Your poinsettia may be "droopy" by this time of the holidays. Never fear — there might be an amaryllis waiting in the wings.
This flower, a native of South Africa, has a romantic heritage.
A love-struck maiden longed for the handsome, cold-hearted Alteo. Desperate to win his love, she pierced her heart with a golden arrow, then visited his cottage daily, shedding drops of blood along the path.
On the 30th day, beautiful scarlet flowers bloomed along her lovesick path. Alteo was enamored — Amaryllis' heart was healed. And now, this flower is one of winter's favorite blooms.
That is a story from the 1800s, when the amaryllis was called a "hippeastrum." Thank heavens for a contemporary name change.
Today, there are dozens of species from the offspring of this beautiful flower. I once staged a delightful Christmas luncheon for a dozen friends using several of the red amaryllis for the centerpiece on the dining table. The other entertaining areas featured the yellow and lilac amaryllis. This is a versatile and colorful flower.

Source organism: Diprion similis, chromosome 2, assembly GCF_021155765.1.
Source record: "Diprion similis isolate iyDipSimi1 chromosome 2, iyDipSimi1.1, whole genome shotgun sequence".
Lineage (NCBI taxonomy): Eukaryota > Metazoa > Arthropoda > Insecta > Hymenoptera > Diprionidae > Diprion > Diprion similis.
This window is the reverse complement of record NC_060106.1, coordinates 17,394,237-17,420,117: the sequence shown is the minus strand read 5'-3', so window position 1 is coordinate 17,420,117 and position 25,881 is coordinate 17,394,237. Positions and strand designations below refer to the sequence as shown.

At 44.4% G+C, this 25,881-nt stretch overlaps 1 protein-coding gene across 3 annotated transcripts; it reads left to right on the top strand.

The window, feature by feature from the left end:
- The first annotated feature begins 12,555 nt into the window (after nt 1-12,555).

Fortunately, this is one of winter's easiest flowers to grow.
Pick a pot — clay or ceramic is best. It should be one to two inches wider than the largest part of the bulb. Make sure it has drainage holes.
Add a saucer for protection. You can also add an outer pot that doesn't have a drainage hole. Because the amaryllis may have many blooms, this keeps the pot from toppling over.
What is so special about the amaryllis is it's so easy to grow and it re-blooms if you care for it properly. No green thumb needed, according to Google sources.
Google's experts note, "Put it in a pot, give it a little water and watch one of nature's miracles grow. No green thumb needed."
To make it re-bloom, cut off the spent flowers but leave the leaves — they will continue growing. Let the foliage die out. Place the bulb in a cool, dark, dry place. Let it rest there eight weeks or more. Then put it in a bright place with indirect light.
Voila! Last year's amaryllis is ready for a new season of holiday blooms. And if your amaryllis is drooping, it may be searching for light.
Gary Horton, owner of Muskogee's Lakeland Florist, says, "The amaryllis is a large bulb and we are only able to get them during the holidays. It's a perennial worth protecting."